Transcriptional signature of prion-induced neurotoxicity in a Drosophila model of transmissible mammalian prion disease
Portland Press, Ltd.
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Thackray, A., Lam, B., Shahira Binti Ab Razak, A., Yeo, G., & Bujdoso, R. Transcriptional signature of prion-induced neurotoxicity in a Drosophila model of transmissible mammalian prion disease. Biochemical Journal https://doi.org/10.17863/CAM.49521
Prion diseases are fatal transmissible neurodegenerative conditions of humans and animals that arise through neurotoxicity induced by PrP misfolding. The cellular and molecular mechanisms of prion-induced neurotoxicity remain undefined. Understanding these processes will underpin therapeutic and control strategies for human and animal prion diseases, respectively. Prion diseases are difficult to study in their natural hosts and require the use of tractable animal models. Here we used RNA-Seq-based transcriptome analysis of prion-exposed Drosophila to probe the mechanism of prion-induced neurotoxicity. Adult Drosophila transgenic for pan neuronal expression of ovine PrP targeted to the plasma membrane exhibit a neurotoxic phenotype evidenced by decreased locomotor activity after exposure to ovine prions at the larval stage. Pathway analysis and quantitative PCR of genes differentially expressed in prion-infected Drosophila revealed up-regulation of cell cycle activity and DNA damage response, followed by down-regulation of eIF2 and mTOR signalling. Mitochondrial dysfunction was identified as the principal toxicity pathway in prion-exposed PrP transgenic Drosophila. The transcriptomic changes we observed were specific to PrP targeted to the plasma membrane since these prion-induced gene expression changes were not evident in similarly-treated Drosophila transgenic for cytosolic pan neuronal PrP expression, or in non-transgenic control flies. Collectively, our data indicate that aberrant cell cycle activity, repression of protein synthesis and altered mitochondrial function are key events involved in prion-induced neurotoxicity, and correlate with those identified in mammalian hosts undergoing prion disease. These studies highlight the use of PrP transgenic Drosophila as a genetically well-defined tractable host to study mammalian prion biology.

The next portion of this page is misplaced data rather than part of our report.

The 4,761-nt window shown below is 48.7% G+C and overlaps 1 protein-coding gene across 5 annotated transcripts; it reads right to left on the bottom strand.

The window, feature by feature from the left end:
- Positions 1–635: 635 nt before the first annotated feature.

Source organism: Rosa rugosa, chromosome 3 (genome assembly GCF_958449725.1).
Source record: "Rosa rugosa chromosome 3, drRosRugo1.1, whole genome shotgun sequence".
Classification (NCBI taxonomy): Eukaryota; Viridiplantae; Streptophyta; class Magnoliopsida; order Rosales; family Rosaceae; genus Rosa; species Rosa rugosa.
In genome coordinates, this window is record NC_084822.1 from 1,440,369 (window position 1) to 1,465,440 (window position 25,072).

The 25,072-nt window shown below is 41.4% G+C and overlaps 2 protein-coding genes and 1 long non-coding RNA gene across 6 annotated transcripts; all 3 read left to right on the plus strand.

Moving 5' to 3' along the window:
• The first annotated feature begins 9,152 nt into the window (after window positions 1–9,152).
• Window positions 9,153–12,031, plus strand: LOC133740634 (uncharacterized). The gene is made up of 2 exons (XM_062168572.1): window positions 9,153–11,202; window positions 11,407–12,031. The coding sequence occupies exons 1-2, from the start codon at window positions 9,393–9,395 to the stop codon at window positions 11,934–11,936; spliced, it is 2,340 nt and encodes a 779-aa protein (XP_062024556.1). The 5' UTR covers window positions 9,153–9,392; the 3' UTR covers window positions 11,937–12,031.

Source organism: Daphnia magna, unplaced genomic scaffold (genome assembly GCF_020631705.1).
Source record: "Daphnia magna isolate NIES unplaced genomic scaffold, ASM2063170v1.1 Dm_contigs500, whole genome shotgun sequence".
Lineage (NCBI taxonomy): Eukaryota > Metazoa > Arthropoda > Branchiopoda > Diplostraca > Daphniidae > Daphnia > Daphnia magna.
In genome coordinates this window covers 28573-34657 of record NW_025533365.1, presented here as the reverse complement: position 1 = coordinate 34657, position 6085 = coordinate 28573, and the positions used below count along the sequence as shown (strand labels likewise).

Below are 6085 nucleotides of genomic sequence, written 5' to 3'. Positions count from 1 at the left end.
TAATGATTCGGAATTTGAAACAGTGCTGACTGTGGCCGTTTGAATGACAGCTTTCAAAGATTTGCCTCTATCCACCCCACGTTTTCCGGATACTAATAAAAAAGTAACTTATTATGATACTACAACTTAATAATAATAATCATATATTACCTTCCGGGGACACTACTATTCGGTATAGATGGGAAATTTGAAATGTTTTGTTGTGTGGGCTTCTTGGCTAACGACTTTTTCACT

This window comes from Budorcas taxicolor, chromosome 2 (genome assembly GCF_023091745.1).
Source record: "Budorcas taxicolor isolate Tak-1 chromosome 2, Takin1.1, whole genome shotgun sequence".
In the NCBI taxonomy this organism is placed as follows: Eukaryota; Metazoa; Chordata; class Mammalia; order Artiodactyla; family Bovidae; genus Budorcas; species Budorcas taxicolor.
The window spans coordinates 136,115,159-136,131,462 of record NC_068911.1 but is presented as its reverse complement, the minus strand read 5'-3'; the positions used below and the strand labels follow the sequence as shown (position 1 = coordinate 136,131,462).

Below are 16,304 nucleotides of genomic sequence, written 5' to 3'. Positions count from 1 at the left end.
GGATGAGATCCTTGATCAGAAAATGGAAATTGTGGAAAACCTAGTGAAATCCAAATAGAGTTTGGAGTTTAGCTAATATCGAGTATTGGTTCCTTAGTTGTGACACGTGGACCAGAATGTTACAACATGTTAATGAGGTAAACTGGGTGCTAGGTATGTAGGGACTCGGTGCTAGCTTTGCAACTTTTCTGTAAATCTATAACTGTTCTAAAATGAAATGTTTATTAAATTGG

NC3Rs (National Centre for the Replacement, Refinement and Reduction of Animals in Research) [grant number NC/K000462/1].
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This record's DOI: https://doi.org/10.17863/CAM.49521
This record's URL: https://www.repository.cam.ac.uk/handle/1810/302450
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